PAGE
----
# Basic Power Conversion Examples

Let’s look at a few examples of power electronic systems.

Consider the circuit shown below. It contains an AC source, a switch, and a resistive load. It is therefore a simple but complete power electronic system.

A very simple power electronic system described in the first example.

Just to get an idea of how power conversion might take place, let us assign some kind of control to the switch. What if the switch is turned on whenever $V_{ac}>0$, and turned off otherwise? The input and output voltage waveforms are illustrated below. The input has a time average of 0, and an RMS value equal to $V_{peak}/\sqrt{2}$. The output has a nonzero average value given by

\begin{aligned} \langle v_{out}(t)\rangle &= \frac{1}{2 \pi} (\int_{-\pi/2}^{3\pi/2} V_{peak}cos\theta d\theta + \int_{\pi/2}^{3\pi/2} 0 d\theta)\\ &= \frac{V_{peak}}{\pi}\\ &= 0.3183V_{peak} \end{aligned}

and an RMS value equal to $V_{peak}/2$. The output has some DC voltage content. The current can be thought of as an AC-DC converter

Input and output waveforms for the example circuit.

The circuit example above is a half-wave rectifier with a resistive load. A diode can be substituted for the switch. The example shows that a simple switching current can perform power conversion functions. But, notice that a diode is not, in general, the same as the switch. A diode places restrictions on the current direction, while a true switch would not. An ideal switch allows control over whether it is on or off, while a diode’s operation is constrained by circuit variables. Consider a second half-wave circuit, now with a series L-R (inductor-resistor) load, shown below.

Half-wave rectifier with R-L load described in second example.

A series D-L-R (diode-inductor-resistor) circuit has AC voltage-source input. This circuit operates much differently than the half-wave rectifier with resistive load. Remember that a diode will be on if forward biased, and of if reversed biased. In this circuit, an off diode will give $i=0$. Whenever the diode is on, the circuit is the AC source with R-L load. Let the AC voltage be %latex V_0 cos(\omega t)\$. From Kirchoff’s Voltage Law,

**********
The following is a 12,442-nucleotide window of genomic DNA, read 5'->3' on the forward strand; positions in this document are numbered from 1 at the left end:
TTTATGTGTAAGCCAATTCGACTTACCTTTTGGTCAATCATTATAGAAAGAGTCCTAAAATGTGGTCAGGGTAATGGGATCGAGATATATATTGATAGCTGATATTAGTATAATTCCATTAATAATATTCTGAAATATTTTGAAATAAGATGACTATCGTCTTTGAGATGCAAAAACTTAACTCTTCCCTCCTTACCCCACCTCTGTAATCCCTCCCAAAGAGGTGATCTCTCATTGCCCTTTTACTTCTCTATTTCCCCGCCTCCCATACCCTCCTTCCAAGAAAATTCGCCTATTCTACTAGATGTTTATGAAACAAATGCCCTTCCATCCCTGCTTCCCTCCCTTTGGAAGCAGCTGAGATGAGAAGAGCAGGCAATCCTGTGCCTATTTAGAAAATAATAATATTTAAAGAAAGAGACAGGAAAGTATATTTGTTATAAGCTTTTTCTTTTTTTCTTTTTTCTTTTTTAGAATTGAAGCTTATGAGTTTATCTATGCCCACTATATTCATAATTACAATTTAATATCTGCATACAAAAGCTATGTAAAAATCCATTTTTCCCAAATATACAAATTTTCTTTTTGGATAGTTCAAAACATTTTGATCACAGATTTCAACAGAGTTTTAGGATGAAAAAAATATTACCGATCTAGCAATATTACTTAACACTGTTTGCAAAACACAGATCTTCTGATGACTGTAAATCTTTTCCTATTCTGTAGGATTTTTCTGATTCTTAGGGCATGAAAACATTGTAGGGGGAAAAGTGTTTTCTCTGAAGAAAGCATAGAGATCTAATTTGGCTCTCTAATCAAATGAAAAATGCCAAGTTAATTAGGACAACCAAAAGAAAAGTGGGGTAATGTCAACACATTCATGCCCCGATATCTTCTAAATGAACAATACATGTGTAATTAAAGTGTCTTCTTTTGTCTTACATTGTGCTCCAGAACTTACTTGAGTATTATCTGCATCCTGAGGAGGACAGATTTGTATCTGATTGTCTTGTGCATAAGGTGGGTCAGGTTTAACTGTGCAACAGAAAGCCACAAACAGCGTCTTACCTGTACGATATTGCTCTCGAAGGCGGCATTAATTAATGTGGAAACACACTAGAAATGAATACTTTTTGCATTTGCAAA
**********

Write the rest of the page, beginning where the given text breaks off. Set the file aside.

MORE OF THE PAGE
$V_o cos(\omega t) = L \frac{di}{dt} + Ri$

Let us assume that the diode is initially off (this assumption is arbitrary, and we will check it out as the example is solved). If the diode is off, $i=0$, and the voltage across the diode $v_d = v_{ac}$. The diode will become forward-biased when $v_{ac}$ becomes positive. The diode will turn on when the input voltage makes a zero-crossing in the positive direction. This allows us to establish initial conditions for the circuit: $i(t_0) = 0, t_0 = -\pi/(2\omega)$. The differential equation can be solved with conventional methods. Though one is able to solve such equations in closed form by hand, it is generally much simpler to evaluate with modern symbolic computer programs such as Mathematica. Other, more complex problems, must be solved numerically. In this case, the somewhat complex result is

$i(t) = V_0 [\frac{\omega L}{R^2 + \omega^2L^2} exp (\frac{-t}{\tau}-\frac{\pi}{2\omega\tau}) + \frac{R}{R^2+\omega^2L^2}cos(\omega t) + \frac{\omega L}{R^2+\omega^2L^2}sin{\omega t} ]$

where $\tau$ is the time constant $L/R$. What about diode turn-off? One first guess might be that the diode turns off when the voltage becomes negative, but this is not correct. We notice from the solution that the current is not zero when the voltage first becomes negative (check this for yourself!). If the switch attempts to turn off, it must drop the inductor current to zero instantly. The derivative of current in the inductor, $di/dt$, would become negative infinite. The inductor voltage $L(di/dt)$ similarly becomes negative infinite – and the devices are destroyed. What really happens is that the falling current allows the inductor to maintain forward bias on the diode. The diode will turn off only when the current reaches zero. A diode has very definite properties that determine the circuit action, and both the voltage and current are relevant.